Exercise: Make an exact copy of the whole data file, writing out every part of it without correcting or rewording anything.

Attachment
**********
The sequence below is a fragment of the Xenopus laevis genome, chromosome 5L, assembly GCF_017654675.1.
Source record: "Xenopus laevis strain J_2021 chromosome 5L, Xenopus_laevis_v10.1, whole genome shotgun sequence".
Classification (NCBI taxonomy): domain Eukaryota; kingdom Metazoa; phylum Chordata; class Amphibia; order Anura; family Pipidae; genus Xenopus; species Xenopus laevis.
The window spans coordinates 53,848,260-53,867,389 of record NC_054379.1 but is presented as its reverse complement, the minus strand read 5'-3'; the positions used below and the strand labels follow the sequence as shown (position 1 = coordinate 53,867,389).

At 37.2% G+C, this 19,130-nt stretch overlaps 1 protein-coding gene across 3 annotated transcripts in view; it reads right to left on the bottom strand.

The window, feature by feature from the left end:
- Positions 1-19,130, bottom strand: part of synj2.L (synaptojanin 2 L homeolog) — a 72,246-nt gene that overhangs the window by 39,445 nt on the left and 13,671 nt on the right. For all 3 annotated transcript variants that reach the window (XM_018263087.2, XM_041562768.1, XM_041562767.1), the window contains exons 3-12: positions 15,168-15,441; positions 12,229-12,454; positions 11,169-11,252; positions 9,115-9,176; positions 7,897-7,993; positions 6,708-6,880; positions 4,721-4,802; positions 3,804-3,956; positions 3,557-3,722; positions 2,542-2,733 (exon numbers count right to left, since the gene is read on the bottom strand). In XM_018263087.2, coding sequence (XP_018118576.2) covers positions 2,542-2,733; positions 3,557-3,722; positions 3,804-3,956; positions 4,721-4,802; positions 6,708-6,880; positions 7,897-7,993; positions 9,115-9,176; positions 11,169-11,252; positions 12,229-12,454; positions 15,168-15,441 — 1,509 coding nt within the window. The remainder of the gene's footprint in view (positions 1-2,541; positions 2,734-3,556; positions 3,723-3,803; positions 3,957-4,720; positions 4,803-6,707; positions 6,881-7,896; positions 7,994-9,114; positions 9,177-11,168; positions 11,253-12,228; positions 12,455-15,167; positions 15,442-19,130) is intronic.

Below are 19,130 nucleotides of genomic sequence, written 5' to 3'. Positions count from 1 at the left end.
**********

The sequence below is a fragment of the Xenopus laevis genome, chromosome 5L, assembly GCF_017654675.1.
Source record: "Xenopus laevis strain J_2021 chromosome 5L, Xenopus_laevis_v10.1, whole genome shotgun sequence".
Classification (NCBI taxonomy): domain Eukaryota; kingdom Metazoa; phylum Chordata; class Amphibia; order Anura; family Pipidae; genus Xenopus; species Xenopus laevis.
The window spans coordinates 53,848,260-53,867,389 of record NC_054379.1 but is presented as its reverse complement, the minus strand read 5'-3'; the positions used below and the strand labels follow the sequence as shown (position 1 = coordinate 53,867,389).

At 37.2% G+C, this 19,130-nt stretch overlaps 1 protein-coding gene across 3 annotated transcripts in view; it reads right to left on the bottom strand.

The window, feature by feature from the left end:
- Positions 1-19,130, bottom strand: part of synj2.L (synaptojanin 2 L homeolog) — a 72,246-nt gene that overhangs the window by 39,445 nt on the left and 13,671 nt on the right. For all 3 annotated transcript variants that reach the window (XM_018263087.2, XM_041562768.1, XM_041562767.1), the window contains exons 3-12: positions 15,168-15,441; positions 12,229-12,454; positions 11,169-11,252; positions 9,115-9,176; positions 7,897-7,993; positions 6,708-6,880; positions 4,721-4,802; positions 3,804-3,956; positions 3,557-3,722; positions 2,542-2,733 (exon numbers count right to left, since the gene is read on the bottom strand). In XM_018263087.2, coding sequence (XP_018118576.2) covers positions 2,542-2,733; positions 3,557-3,722; positions 3,804-3,956; positions 4,721-4,802; positions 6,708-6,880; positions 7,897-7,993; positions 9,115-9,176; positions 11,169-11,252; positions 12,229-12,454; positions 15,168-15,441 — 1,509 coding nt within the window. The remainder of the gene's footprint in view (positions 1-2,541; positions 2,734-3,556; positions 3,723-3,803; positions 3,957-4,720; positions 4,803-6,707; positions 6,881-7,896; positions 7,994-9,114; positions 9,177-11,168; positions 11,253-12,228; positions 12,455-15,167; positions 15,442-19,130) is intronic.

Below are 19,130 nucleotides of genomic sequence, written 5' to 3'. Positions count from 1 at the left end.